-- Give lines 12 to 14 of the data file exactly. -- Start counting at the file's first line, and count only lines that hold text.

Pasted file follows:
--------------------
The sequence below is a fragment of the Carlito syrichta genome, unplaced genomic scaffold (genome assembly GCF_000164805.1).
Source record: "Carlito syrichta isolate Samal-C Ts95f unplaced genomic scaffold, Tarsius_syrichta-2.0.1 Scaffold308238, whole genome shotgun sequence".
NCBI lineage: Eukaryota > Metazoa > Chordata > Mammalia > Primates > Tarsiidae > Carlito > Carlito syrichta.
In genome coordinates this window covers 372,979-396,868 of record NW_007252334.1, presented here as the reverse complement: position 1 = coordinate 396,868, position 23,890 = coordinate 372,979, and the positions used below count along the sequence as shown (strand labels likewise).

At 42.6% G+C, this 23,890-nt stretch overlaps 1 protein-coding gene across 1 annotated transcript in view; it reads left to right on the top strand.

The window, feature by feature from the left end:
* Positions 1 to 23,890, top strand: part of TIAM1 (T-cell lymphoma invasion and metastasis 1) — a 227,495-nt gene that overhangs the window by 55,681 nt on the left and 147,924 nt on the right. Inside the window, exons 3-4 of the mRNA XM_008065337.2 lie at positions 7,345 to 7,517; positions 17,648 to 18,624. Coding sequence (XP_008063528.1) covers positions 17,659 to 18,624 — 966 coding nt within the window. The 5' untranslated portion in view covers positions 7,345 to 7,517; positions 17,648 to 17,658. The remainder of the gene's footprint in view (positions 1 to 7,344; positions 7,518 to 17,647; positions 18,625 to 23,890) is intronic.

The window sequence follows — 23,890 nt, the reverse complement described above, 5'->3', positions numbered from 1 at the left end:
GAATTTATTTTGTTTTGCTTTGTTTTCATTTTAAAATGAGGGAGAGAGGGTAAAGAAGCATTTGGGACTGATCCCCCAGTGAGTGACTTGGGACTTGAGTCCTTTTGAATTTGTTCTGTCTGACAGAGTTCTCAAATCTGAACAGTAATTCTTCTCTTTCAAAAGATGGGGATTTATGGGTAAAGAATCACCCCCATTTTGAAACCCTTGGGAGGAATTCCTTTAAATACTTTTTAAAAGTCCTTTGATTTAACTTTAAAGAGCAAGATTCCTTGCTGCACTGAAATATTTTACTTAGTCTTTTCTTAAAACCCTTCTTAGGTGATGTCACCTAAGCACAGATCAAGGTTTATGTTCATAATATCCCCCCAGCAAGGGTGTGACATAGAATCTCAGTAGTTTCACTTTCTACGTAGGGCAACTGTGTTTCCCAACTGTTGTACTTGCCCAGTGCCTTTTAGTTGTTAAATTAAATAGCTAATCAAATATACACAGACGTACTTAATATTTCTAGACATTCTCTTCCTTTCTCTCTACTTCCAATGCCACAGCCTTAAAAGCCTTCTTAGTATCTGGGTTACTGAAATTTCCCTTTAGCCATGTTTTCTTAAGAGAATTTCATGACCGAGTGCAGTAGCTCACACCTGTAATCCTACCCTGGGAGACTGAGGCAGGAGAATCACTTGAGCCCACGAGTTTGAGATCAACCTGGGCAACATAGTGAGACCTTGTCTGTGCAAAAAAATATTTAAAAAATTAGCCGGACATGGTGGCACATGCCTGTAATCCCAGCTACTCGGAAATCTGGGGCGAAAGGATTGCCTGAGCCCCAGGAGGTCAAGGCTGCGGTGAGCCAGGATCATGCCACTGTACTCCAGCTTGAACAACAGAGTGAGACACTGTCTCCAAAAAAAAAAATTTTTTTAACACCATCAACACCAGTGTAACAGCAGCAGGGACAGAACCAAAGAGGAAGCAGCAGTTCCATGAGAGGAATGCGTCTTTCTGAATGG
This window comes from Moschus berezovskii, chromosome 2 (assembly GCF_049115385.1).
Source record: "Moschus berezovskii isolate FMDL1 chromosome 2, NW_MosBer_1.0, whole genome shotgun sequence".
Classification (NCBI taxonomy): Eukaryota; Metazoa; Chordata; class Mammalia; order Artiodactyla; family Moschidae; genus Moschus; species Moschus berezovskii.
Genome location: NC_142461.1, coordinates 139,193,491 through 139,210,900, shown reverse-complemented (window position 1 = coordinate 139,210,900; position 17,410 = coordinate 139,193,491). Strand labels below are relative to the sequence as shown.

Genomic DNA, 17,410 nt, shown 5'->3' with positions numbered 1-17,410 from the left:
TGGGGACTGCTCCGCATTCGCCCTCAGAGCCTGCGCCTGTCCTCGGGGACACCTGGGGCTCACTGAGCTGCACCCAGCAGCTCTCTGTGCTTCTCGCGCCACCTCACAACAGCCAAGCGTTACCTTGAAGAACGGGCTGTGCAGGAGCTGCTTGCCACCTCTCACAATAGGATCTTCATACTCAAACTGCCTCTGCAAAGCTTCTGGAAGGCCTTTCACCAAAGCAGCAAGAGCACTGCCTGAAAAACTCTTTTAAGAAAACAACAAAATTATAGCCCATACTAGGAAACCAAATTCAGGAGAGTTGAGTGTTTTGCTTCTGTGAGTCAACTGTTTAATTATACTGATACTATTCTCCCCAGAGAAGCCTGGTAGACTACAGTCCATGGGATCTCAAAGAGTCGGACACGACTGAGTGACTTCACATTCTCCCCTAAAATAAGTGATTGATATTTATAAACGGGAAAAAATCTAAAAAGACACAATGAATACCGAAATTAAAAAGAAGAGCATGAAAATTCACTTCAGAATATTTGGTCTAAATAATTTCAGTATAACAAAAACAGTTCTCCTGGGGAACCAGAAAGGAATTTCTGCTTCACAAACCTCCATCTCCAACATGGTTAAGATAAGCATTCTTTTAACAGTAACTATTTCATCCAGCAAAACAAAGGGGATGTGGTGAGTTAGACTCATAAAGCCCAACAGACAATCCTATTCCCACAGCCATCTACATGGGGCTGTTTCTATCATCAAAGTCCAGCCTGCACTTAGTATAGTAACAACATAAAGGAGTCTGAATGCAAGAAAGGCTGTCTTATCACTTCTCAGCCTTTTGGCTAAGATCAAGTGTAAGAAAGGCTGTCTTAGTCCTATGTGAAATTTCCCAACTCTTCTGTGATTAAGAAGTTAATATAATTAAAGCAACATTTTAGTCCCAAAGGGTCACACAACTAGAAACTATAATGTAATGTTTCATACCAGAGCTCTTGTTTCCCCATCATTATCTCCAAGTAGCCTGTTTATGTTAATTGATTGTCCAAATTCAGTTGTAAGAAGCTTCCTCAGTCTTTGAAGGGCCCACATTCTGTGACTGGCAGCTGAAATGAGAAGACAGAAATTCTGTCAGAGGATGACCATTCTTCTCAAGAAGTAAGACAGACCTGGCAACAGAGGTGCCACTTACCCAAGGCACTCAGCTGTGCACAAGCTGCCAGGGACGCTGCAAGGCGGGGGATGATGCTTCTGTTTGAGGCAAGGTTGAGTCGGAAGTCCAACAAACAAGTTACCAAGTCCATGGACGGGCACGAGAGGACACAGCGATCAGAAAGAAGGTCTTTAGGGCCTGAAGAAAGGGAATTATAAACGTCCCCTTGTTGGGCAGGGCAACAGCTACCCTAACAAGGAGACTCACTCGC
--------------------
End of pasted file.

Classification (NCBI taxonomy): Eukaryota; Metazoa; Chordata; class Mammalia; order Artiodactyla; family Moschidae; genus Moschus; species Moschus berezovskii.
Genome location: NC_142461.1, coordinates 139,193,491 through 139,210,900, shown reverse-complemented (window position 1 = coordinate 139,210,900; position 17,410 = coordinate 139,193,491). Strand labels below are relative to the sequence as shown.

Genomic DNA, 17,410 nt, shown 5'->3' with positions numbered 1-17,410 from the left: